The image below shows how your event marketing strategy can be broken down into: pre-event, event launch, day-to-day marketing and “last call” (the final push before your event goes live).

How to write a marketing plan for an event: 13 handy tips

An event marketing strategy is all about raising awareness of your event. You want to direct potential attendees and previous attendees to the “awareness” stage of your marketing funnel, so that you can inform and advise them as they make the journey towards buying a ticket. For those who are already aware of your event, you’ll want to help move them towards the purchase and advocacy stages. Here are some of the best event marketing strategies to consider from beginning to end:

1. Early bird discounts

Once you’ve gone past the initial launch excitement for your event, you’ll need to engineer more reasons to encourage people to register (and register now rather than later). This is where you can utilise the “early bird discount.”

Early bird discounts work by staggering your ticket sales to go up in price the closer to the event it gets. It’s not uncommon to have more than one of these. The rest of your marketing activity should be geared towards building up interest and leads in the run-up to the expiry of your discounts, helping you to create spikes of ticket sales.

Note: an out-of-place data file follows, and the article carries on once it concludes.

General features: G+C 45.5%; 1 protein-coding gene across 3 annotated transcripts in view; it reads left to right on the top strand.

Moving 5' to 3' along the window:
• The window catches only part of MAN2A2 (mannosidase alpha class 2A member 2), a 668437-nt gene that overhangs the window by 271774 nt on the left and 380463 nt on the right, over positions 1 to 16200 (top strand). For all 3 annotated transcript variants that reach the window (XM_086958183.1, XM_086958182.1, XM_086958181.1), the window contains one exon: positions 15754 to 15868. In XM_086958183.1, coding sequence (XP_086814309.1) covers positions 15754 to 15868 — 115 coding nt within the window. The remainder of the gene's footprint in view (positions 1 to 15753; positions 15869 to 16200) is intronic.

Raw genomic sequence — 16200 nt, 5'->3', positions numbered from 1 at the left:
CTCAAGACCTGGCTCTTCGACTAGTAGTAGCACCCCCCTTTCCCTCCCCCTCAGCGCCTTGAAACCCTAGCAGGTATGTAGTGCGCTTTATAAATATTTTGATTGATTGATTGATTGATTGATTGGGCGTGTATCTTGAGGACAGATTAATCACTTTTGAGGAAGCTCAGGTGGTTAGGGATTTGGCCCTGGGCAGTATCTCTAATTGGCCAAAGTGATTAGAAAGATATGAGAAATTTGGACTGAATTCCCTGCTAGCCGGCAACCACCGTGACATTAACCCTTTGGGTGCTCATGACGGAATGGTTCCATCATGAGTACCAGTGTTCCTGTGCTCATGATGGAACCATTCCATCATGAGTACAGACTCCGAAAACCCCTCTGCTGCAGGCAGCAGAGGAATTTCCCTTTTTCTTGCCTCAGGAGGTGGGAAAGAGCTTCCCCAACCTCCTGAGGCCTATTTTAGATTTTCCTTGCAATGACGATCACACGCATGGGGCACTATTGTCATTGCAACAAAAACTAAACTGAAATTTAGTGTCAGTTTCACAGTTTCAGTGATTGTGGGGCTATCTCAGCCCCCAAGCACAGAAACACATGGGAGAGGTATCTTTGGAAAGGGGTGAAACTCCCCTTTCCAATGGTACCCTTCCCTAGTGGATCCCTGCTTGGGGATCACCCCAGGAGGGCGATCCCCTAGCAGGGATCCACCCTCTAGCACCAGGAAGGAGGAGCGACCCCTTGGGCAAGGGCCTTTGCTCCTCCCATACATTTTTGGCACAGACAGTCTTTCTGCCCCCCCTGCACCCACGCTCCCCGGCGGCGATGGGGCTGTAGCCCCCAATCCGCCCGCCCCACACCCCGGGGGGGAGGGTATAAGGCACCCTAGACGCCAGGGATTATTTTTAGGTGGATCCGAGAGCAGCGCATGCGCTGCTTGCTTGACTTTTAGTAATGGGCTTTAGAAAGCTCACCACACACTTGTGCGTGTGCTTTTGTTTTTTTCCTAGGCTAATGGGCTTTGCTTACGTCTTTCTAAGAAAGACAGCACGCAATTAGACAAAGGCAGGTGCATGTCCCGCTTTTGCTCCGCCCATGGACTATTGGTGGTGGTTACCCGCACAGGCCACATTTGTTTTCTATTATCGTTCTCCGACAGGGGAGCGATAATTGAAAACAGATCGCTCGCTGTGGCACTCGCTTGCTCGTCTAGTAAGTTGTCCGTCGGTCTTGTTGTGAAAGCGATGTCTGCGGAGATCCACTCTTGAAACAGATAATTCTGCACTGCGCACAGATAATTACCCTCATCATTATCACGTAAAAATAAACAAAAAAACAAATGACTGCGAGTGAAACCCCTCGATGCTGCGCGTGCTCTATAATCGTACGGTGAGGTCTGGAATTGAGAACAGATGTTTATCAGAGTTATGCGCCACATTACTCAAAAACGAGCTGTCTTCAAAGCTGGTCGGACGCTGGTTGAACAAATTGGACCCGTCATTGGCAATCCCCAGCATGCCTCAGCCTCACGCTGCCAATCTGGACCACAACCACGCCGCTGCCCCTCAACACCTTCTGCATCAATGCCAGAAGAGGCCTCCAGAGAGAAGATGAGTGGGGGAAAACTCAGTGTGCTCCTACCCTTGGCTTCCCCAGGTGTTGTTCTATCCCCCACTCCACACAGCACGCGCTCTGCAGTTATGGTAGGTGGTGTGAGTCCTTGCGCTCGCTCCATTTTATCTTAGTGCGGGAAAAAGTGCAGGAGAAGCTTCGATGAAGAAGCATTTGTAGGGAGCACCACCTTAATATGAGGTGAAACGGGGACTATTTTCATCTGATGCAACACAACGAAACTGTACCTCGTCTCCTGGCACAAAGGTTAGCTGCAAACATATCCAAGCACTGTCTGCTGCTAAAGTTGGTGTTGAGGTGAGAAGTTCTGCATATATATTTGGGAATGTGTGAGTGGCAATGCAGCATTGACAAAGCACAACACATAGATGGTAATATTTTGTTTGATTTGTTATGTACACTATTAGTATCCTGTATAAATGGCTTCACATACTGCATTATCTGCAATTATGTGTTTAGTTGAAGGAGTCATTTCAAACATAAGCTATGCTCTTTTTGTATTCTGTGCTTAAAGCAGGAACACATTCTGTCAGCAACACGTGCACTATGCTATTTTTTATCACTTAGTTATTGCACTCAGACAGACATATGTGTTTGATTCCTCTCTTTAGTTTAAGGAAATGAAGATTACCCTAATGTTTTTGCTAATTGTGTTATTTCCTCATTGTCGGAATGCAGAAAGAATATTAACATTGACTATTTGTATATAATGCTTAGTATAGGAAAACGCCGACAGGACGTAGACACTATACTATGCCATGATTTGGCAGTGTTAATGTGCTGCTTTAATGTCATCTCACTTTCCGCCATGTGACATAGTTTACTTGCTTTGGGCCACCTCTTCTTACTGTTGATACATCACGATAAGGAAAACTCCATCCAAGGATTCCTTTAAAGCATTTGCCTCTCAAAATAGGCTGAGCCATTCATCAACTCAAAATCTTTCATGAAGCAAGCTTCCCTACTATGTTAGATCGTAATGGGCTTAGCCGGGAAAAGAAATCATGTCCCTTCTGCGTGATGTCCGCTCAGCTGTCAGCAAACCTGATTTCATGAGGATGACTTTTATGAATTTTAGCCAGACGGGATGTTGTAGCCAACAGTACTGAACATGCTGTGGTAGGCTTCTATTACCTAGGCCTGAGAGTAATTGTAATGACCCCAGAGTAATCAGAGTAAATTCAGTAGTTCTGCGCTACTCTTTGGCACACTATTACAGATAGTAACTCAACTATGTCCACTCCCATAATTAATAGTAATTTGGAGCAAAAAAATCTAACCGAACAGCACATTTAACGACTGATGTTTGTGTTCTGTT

2. Pre-event page

Too many people forget they can create an event page and make it live to capture early interest, even if all of the details aren’t yet finalised.

By creating a pre-event page, you can have a central page to drive people to and use it to capture leads that can be contacted later. Plus it’ll help to boost your SEO ranking.

3. Blogging

The next step in your event marketing strategy is to tell people why you’re organising it. This is your mission statement.

Use blog posts to publicise this, fuel the rest of your pre-event marketing, and rally people around your idea to convince them of the need for your event. Blogs are also less salesy than an event landing page, so are a great way to attract some initial interest.

4. Social media

Getting on social media early is one of the best event marketing strategies, as it’s key to creating momentum for your event promotion. Social media can also help you to build a community and spread the mission that you’ve written about in your blog posts.